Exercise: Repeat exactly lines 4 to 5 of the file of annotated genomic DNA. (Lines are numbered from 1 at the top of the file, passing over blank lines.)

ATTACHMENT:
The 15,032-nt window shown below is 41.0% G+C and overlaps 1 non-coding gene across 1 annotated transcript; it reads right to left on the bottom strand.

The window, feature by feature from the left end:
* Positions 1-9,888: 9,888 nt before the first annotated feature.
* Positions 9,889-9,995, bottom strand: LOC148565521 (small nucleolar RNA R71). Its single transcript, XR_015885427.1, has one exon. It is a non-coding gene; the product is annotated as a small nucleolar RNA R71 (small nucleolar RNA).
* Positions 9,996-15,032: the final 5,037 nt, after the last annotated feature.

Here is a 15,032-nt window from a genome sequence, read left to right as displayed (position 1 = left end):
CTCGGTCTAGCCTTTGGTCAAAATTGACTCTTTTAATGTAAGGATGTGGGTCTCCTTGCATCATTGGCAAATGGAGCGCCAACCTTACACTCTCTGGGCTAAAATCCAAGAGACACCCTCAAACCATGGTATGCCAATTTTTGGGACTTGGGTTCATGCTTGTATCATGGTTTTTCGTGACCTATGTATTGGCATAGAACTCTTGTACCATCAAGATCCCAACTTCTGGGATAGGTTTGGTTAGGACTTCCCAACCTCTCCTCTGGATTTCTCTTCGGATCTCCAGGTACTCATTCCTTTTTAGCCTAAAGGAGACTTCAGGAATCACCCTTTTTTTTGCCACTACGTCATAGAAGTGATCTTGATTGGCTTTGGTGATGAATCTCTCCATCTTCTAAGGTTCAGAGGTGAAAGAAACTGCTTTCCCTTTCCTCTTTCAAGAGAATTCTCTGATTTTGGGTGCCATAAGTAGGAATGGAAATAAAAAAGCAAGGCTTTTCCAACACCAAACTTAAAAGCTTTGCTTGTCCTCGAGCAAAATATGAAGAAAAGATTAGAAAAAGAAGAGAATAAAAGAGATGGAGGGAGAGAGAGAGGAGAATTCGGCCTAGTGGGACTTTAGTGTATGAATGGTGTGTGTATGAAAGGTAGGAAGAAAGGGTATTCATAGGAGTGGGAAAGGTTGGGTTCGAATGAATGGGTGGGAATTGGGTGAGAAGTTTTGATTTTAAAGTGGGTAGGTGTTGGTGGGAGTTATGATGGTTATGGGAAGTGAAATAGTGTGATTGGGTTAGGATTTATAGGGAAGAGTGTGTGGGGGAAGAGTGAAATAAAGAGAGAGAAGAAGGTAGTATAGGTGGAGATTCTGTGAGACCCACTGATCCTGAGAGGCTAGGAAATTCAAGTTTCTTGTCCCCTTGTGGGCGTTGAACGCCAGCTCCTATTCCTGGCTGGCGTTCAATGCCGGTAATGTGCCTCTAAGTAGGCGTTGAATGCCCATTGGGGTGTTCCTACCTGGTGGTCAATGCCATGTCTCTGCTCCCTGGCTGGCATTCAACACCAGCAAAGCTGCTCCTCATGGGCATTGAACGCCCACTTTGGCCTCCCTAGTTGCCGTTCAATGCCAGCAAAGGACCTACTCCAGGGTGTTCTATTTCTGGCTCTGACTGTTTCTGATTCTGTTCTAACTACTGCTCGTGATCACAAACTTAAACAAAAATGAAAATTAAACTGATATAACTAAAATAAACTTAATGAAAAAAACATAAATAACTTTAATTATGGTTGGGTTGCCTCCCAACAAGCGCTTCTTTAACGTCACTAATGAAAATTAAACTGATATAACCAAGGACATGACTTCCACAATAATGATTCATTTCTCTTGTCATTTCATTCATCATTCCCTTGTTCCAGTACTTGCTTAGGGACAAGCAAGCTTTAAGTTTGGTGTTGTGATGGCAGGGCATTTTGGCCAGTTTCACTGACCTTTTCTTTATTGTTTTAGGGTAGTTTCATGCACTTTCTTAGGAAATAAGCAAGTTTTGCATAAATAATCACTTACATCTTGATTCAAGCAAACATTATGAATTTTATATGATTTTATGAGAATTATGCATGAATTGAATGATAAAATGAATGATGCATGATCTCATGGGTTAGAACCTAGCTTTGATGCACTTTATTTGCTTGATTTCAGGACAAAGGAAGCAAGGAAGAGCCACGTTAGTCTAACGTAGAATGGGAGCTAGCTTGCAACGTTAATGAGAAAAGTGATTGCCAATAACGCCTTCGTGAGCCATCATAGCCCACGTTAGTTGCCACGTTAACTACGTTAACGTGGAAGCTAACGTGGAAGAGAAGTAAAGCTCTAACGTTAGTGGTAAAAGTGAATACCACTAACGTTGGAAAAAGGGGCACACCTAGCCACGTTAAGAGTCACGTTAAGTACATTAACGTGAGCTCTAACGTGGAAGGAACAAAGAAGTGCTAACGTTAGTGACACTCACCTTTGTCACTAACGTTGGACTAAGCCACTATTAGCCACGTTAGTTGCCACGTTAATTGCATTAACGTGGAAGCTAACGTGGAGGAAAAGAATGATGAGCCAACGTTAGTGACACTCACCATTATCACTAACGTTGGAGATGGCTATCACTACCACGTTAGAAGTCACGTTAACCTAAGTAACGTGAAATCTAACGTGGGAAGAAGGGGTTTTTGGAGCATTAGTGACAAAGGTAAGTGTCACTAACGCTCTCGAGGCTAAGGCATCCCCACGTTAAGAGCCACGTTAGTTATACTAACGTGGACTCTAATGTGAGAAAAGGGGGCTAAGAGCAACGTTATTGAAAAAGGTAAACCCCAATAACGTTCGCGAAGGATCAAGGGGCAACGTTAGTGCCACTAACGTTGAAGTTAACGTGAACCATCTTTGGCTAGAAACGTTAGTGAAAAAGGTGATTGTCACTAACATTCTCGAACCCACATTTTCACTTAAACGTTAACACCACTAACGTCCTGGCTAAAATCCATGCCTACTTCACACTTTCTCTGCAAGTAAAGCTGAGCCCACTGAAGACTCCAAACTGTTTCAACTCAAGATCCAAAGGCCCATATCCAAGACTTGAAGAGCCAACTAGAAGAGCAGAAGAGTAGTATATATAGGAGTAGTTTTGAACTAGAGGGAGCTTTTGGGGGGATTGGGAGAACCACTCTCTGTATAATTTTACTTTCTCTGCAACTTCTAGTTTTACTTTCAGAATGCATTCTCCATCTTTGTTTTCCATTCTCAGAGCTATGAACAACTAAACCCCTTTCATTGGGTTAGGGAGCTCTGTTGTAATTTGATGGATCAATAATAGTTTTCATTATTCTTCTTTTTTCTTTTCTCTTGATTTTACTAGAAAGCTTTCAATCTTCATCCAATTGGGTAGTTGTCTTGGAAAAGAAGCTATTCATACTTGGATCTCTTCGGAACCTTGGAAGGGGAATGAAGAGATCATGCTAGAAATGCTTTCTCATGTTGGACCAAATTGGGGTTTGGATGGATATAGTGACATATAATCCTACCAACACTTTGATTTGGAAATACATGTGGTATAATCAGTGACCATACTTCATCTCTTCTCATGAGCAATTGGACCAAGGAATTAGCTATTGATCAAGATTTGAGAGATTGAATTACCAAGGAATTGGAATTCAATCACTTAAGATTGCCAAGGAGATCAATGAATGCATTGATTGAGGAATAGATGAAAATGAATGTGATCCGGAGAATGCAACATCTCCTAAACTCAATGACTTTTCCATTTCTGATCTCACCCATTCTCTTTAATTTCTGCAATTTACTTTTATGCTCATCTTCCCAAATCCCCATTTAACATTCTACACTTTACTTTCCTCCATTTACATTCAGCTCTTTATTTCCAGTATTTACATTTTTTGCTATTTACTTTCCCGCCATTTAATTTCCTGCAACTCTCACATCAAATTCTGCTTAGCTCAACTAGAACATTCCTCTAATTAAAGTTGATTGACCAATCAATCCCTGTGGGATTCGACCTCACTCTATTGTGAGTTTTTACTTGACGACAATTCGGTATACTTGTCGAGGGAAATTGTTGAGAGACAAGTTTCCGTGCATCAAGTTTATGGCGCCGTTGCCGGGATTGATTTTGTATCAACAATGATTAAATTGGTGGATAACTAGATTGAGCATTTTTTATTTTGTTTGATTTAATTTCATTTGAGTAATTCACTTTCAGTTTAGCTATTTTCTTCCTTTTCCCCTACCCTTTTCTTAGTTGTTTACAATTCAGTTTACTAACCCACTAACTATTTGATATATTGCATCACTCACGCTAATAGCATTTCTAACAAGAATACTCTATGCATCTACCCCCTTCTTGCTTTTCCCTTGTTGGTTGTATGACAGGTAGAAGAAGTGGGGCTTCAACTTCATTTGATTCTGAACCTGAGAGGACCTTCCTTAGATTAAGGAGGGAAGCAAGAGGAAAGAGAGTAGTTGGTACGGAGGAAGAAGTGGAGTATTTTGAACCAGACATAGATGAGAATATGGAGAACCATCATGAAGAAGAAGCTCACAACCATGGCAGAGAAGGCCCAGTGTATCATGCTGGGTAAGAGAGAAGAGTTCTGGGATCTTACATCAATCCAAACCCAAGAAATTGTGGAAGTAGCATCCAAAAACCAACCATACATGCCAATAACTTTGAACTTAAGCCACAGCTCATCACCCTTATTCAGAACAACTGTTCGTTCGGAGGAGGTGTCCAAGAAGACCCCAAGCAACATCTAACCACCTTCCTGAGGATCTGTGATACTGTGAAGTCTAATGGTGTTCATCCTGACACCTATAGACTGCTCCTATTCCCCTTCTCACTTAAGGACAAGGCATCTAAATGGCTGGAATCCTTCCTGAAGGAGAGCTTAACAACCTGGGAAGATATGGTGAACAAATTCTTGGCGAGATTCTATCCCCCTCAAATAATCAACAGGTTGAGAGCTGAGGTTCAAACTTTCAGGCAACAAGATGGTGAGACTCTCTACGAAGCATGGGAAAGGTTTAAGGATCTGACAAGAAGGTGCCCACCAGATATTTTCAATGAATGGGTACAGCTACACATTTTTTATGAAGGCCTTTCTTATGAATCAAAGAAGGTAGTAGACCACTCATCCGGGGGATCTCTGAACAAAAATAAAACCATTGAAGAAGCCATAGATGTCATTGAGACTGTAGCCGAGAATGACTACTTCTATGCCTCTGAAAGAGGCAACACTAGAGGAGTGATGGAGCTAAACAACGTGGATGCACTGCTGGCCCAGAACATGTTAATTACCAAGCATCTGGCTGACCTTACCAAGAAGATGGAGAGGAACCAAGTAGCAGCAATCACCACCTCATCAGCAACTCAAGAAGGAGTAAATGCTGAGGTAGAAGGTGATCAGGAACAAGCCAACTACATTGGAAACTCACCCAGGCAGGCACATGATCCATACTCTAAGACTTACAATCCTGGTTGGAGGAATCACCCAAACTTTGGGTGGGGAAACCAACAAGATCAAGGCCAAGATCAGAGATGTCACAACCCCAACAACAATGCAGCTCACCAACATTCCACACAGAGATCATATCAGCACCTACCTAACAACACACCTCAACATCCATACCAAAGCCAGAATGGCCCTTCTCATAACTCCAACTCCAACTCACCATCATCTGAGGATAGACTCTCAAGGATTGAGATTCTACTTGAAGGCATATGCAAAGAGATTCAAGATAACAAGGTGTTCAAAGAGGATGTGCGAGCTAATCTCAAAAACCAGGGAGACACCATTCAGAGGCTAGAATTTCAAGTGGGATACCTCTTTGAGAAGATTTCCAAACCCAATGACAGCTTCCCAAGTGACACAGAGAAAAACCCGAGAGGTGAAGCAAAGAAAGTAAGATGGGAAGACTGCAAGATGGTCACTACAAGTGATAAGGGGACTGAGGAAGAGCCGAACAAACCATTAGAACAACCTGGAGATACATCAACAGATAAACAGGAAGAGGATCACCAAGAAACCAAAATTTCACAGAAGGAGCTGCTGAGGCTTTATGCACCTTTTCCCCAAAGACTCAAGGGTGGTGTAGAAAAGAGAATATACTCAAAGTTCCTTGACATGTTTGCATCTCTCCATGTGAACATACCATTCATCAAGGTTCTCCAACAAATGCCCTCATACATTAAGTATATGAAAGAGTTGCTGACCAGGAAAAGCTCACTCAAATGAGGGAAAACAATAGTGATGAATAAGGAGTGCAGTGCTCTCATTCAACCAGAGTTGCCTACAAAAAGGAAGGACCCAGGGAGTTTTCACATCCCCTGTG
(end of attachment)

* Positions 9,889-9,995, bottom strand: LOC148565521 (small nucleolar RNA R71). Its single transcript, XR_015885427.1, has one exon. It is a non-coding gene; the product is annotated as a small nucleolar RNA R71 (small nucleolar RNA).
* Positions 9,996-15,032: the final 5,037 nt, after the last annotated feature.